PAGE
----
Box developing AI to hunt for data breaches

Cloud content management firm Box is working on a machine learning-based security platform to give admins a detailed overview of a company's content and provide early warnings of potential data breaches.

Box Shield, which is currently in preview stage, is being built to sit on top of the company's existing portfolio of products, allowing security analysts to check to see what content is being accessed, who is accessing it, and whether sensitive data is being downloaded.

One of its main features is its artificial intellignce layer, which is being trained to categorise employees based on their activities, and flag to admins if any unusual behaviour was discovered.

Each employee's activity history is monitored, including where and how they access files

Revealing the platform at its annual Box Works conference in San Francisco this week, the company explained that the system is designed to prevent employees from accessing data they shouldn't and to identify those accounts that may have been compromised.

In an example shown on stage, the system is capable of building profiles of employees, for example, sales team members, and alert IT teams if such users attempt to access content belonging to another, unrelated team, such as engineering.

Similarly, the system is also capable of spotting breached accounts by analysing the location of a recent login and assessing whether it was possible for that employee to have travelled to that area since their last activity.

Access policies can be set on a file-per-file basis, whether being accessed internally or externally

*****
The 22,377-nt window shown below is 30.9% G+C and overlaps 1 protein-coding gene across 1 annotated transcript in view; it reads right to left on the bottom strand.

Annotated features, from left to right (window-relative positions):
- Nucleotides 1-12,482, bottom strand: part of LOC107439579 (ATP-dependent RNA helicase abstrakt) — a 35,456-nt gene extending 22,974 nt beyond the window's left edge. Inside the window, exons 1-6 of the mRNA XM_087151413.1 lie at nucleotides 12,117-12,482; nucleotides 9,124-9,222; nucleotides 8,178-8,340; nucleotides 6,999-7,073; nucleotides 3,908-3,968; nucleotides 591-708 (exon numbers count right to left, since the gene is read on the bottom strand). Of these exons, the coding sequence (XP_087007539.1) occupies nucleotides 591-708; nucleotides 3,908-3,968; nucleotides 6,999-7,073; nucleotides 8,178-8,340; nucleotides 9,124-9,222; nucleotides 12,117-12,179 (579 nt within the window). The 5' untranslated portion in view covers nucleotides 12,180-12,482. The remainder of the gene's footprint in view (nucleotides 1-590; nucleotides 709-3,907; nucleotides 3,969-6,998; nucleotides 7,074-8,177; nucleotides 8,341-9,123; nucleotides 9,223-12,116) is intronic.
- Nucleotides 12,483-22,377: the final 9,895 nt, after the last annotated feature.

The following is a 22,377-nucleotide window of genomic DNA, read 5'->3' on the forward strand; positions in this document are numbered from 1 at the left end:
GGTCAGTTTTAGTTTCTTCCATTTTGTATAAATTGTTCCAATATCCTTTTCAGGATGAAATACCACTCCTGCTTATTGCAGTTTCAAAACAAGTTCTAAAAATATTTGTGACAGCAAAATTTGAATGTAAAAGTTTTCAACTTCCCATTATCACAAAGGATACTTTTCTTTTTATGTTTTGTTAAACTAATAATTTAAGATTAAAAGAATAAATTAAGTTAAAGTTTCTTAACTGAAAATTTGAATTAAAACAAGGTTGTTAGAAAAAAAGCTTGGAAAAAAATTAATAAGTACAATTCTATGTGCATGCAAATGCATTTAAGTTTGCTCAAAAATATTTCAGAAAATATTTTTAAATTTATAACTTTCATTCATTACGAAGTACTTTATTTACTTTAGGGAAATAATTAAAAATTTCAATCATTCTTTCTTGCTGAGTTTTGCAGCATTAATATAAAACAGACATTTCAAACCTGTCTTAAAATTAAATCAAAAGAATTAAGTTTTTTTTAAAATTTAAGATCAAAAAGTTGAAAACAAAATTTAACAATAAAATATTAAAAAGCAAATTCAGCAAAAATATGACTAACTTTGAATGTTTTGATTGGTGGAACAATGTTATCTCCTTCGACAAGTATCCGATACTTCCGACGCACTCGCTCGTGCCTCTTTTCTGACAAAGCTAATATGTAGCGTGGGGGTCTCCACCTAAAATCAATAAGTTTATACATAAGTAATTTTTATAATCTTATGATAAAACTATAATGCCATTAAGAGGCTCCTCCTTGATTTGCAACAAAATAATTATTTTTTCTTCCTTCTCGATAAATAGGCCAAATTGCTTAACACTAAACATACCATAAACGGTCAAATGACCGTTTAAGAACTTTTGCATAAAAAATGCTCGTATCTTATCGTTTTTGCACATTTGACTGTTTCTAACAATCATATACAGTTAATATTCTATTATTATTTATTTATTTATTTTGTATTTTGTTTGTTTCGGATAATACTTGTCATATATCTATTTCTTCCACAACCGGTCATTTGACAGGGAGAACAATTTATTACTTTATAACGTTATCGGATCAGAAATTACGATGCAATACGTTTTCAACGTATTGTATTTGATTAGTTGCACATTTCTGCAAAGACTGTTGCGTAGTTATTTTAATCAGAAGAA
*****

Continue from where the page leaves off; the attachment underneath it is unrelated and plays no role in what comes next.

Box claims the system solves the problem of keeping track of both internal and external users accessing content within an organisation, particularly as there's no guarantee they are using secure or a managed device.

"Collaboration is happening at an accelerated pace," said Jon Fan, vice president of product management at Box. "We have more people working on our content, and it's not only just our employees, it's the employees of our partners, our vendors, or suppliers... but even more so now it's including things like our contractors.

"So we no longer have purely internal or purely external users in our organisation. This makes it really difficult to protect our data."

Box said it's also building in an enhanced firewall that offers a more robust version of two-factor authentication, that not only verifies a login but also checks to see whether the account is genuine.

Security policies can be adjusted on the fly, and assigned to specific documents

Another major feature is the ability to create focused security policies that can be applied universally at the content level. Based on the demo shown on stage, this essentially works in the same way as tagging emails, where you can assign a predefined policy to a file or folder on the fly.

These policies can be built within the Box Shield dashboard, allowing admins to define whether a policy lets users download content for offline use, or share content beyond their organisation. This also means that policies already applied to documents can be adjusted over time, such as adding or removing approved users.

A beta version of Box Shield is planned for later in the year, however, the company gave no indication as to when it plans to release the product generally, or how much it will cost.

Dale Walker

Dale Walker is the Managing Editor of ITPro, and its sibling sites CloudPro and ChannelPro. Dale has a keen interest in IT regulations, data protection, and cyber security. He spent a number of years reporting for ITPro from numerous domestic and international events, including IBM, Red Hat, Google, and has been a regular reporter for Microsoft's various yearly showcases, including Ignite.